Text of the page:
Ojai Valley News interview with Erin Jansen

"NetLingo Author Goes International - Internet Guide Aims to Demystify"

By Kelly Feser Eells
The Ojai Valley News
September 3, 2003

Ojai resident Erin Jansen is, by her own admission, "passionate about helping people cope with new environments and new cultures." And "that's what the Internet was in 1995," says Jansen; "a new culture with a new lingo. Essentially, it was a fusion between marketing and computers."

So, having earned a Masters in Industrial Psychology from the London School of Economics, and a bachelor's in psychology from Pepperdine University, Jansen set out to write a book: "NetLingo: The Internet Dictionary" (2002).

"Actually, I like to tell people that I didn't choose 'NetLingo,' it chose me," Jansen smiles. "I happened to be at the right place at the right time. I felt it was my responsibility to bring this thing into creation in order to help people understand this new 'online culture.'"

Asked how "NetLingo" is different from books like the "Internet Dictionary for Dummies," Jansen laughs and says, (that book) "is actually full of incorrect and incomplete information! They're trying to be cutesy when they describe 'worm,' for example, by putting a little worm image next to the definition and then making up some kind of analogy with 'dirt.' It makes me livid! It's that kind of writing and 'information' that confuses people.

My mission is to demystify the Internet so that anyone can understand it. Also, NetLingo is different from other Internet dictionaries because it's the only technical reference book you'll find written in layman's language that is easy to understand. Maybe it's because it's written by a woman, maybe because it's written by somebody who cares; either way, it's unique in many ways."

And the high-energy Jansen does care - about a number of things, least of which is the fast-track, get-rich-quick life she left behind in Silicon Valley several years ago. "I came to Ojai because I was looking for quality of life," she says. "I enjoyed living in the big cities, but I always wanted to jar my own jelly. With the Internet, I feel like I can have the best of both worlds: a connection to the big city via my high-tech (home) office, which happens to be located on the 'back 40' with chickens and peacocks and fruit trees.

I left Silicon Valley and corporate life because I saw a bunch of people who just wanted to make money and were developing 'bleeding-edge' technologies faster than anyone could keep up with them, while at the same time there was an enormous need to be filled throughout America, as the majority of citizens were just learning how to use a computer - these were the Windows 3.0 days!" She adds, "They didn't care about 'streaming' this or 'push-and-pull' that; they needed to know what a Web browser was and how to use e-mail."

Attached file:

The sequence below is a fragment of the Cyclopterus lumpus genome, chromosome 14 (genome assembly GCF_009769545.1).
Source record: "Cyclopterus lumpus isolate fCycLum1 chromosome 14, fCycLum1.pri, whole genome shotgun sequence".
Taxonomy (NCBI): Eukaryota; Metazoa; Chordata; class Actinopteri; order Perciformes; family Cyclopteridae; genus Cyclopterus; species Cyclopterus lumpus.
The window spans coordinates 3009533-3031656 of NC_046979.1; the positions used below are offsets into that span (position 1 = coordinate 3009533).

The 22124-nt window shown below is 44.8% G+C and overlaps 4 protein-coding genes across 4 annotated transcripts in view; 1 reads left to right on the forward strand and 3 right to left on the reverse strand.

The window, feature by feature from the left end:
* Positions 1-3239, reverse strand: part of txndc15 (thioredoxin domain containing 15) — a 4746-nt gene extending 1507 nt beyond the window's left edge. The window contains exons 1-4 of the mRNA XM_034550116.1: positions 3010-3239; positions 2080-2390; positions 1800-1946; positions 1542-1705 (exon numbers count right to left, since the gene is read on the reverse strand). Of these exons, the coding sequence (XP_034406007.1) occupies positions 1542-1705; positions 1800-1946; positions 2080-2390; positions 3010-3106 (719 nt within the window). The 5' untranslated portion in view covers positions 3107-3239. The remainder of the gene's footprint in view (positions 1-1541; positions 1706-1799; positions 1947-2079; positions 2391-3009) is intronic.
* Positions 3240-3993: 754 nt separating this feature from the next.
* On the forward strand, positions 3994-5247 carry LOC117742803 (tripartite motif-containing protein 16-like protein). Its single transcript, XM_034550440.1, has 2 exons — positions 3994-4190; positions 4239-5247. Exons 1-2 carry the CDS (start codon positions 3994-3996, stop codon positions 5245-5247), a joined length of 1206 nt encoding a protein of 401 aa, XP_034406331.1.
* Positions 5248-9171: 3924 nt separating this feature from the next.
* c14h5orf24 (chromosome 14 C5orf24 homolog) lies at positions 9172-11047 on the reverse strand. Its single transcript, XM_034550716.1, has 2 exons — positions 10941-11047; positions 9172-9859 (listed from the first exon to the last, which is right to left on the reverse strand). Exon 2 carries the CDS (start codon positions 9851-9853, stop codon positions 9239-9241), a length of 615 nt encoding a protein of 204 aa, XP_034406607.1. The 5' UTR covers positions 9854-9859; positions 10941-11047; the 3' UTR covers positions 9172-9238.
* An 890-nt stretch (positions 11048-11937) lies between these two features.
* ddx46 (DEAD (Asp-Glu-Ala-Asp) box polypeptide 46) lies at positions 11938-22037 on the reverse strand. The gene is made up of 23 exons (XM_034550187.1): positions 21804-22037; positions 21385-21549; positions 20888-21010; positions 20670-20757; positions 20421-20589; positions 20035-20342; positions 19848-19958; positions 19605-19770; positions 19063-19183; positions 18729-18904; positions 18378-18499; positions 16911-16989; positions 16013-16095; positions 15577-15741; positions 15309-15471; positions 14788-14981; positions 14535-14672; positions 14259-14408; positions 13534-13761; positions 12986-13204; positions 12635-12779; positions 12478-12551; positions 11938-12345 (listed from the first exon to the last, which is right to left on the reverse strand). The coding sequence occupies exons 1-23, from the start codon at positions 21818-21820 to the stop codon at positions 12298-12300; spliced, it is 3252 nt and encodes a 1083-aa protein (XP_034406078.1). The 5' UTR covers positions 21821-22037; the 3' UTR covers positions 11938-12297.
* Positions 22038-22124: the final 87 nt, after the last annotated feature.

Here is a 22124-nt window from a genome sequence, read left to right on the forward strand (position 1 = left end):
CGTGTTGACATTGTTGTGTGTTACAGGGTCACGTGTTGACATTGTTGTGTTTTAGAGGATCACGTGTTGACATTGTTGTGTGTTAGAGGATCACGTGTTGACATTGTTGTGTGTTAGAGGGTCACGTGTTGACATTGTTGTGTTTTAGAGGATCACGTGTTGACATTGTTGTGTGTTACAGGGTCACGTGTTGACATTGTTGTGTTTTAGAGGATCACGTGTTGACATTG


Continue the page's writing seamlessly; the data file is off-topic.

Jansen chuckles, "I left the 'classes' to attend to the 'masses' so that they could actually make use of the Net for themselves. For example, I love helping seniors, who often feel left behind by this revolution. They e-mail me frequently with questions, and they're so thankful when I help them 'open an attachment of their grandkids.' That's the kind of stuff that matters to me."

While Jansen is modest about "NetLingo's" success ("Sales of the book are slow yet steady, but I'm told by publishing professionals 'that's a good thing.' And other experts tell me that selling 6,000 copies in the first year is tremendous."), she's thrilled to report that "people are signing (my) guestbook everyday, thanking me profusely for this reference." Also, "I've just signed international agreements to have the book translated and distributed in China, Malaysia, Singapore, Indonesia, the Philippines, and Thailand. Having lived abroad in several countries, I have my eye set on the international market now. There's an enormous opportunity to educate and entertain people worldwide about the language of the Internet, and the rest of the world is hungry for information about it."

Happily describing "NetLingo" as both "my day and night job," Jansen notes that "one of the quotes in the book says it best: 'The World Wide Web is a printing press in the hands of the people. This is new way to go out and tell the world about your interests and about yourself. You can soak up a lot of information on the Internet, but eventually you're going to say, Hey, I have something I want to say, too.'"

"NetLingo: The Internet Dictionary" (now available at Barnes and Noble Booksellers) may be purchased online at %5B:siteurl:%shop/online-store.php Or visit Jansen at www.NetLingo.com "and sign the guestbook and have fun!"

© 2003 The Ojai Valley News ###

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